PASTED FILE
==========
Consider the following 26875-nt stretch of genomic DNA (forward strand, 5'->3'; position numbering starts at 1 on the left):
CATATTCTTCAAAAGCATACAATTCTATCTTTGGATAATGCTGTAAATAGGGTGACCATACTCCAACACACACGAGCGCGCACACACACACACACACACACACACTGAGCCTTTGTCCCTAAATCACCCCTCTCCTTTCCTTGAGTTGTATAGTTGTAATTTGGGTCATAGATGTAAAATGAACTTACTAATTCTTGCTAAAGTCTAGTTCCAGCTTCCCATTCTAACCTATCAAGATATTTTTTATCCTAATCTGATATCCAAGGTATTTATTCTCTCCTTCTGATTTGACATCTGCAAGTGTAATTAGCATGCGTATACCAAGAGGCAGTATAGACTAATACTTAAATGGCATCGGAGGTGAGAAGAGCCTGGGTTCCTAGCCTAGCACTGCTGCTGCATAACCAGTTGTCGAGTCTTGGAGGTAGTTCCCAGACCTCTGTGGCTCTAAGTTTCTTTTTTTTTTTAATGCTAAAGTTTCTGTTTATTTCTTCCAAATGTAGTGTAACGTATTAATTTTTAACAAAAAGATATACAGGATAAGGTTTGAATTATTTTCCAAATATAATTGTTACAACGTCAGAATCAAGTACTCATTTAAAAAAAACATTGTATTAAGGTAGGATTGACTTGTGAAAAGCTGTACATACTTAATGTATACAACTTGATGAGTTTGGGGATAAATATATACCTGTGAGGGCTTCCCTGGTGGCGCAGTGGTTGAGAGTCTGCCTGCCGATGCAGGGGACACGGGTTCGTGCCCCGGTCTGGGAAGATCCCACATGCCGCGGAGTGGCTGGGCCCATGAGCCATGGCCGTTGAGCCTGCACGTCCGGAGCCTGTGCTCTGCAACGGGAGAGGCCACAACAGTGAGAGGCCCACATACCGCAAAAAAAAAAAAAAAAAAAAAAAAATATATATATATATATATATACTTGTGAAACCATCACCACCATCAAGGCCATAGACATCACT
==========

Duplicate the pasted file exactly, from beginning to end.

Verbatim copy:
Consider the following 26875-nt stretch of genomic DNA (forward strand, 5'->3'; position numbering starts at 1 on the left):
CATATTCTTCAAAAGCATACAATTCTATCTTTGGATAATGCTGTAAATAGGGTGACCATACTCCAACACACACGAGCGCGCACACACACACACACACACACACACTGAGCCTTTGTCCCTAAATCACCCCTCTCCTTTCCTTGAGTTGTATAGTTGTAATTTGGGTCATAGATGTAAAATGAACTTACTAATTCTTGCTAAAGTCTAGTTCCAGCTTCCCATTCTAACCTATCAAGATATTTTTTATCCTAATCTGATATCCAAGGTATTTATTCTCTCCTTCTGATTTGACATCTGCAAGTGTAATTAGCATGCGTATACCAAGAGGCAGTATAGACTAATACTTAAATGGCATCGGAGGTGAGAAGAGCCTGGGTTCCTAGCCTAGCACTGCTGCTGCATAACCAGTTGTCGAGTCTTGGAGGTAGTTCCCAGACCTCTGTGGCTCTAAGTTTCTTTTTTTTTTTAATGCTAAAGTTTCTGTTTATTTCTTCCAAATGTAGTGTAACGTATTAATTTTTAACAAAAAGATATACAGGATAAGGTTTGAATTATTTTCCAAATATAATTGTTACAACGTCAGAATCAAGTACTCATTTAAAAAAAACATTGTATTAAGGTAGGATTGACTTGTGAAAAGCTGTACATACTTAATGTATACAACTTGATGAGTTTGGGGATAAATATATACCTGTGAGGGCTTCCCTGGTGGCGCAGTGGTTGAGAGTCTGCCTGCCGATGCAGGGGACACGGGTTCGTGCCCCGGTCTGGGAAGATCCCACATGCCGCGGAGTGGCTGGGCCCATGAGCCATGGCCGTTGAGCCTGCACGTCCGGAGCCTGTGCTCTGCAACGGGAGAGGCCACAACAGTGAGAGGCCCACATACCGCAAAAAAAAAAAAAAAAAAAAAAAAATATATATATATATATATATACTTGTGAAACCATCACCACCATCAAGGCCATAGACATCACT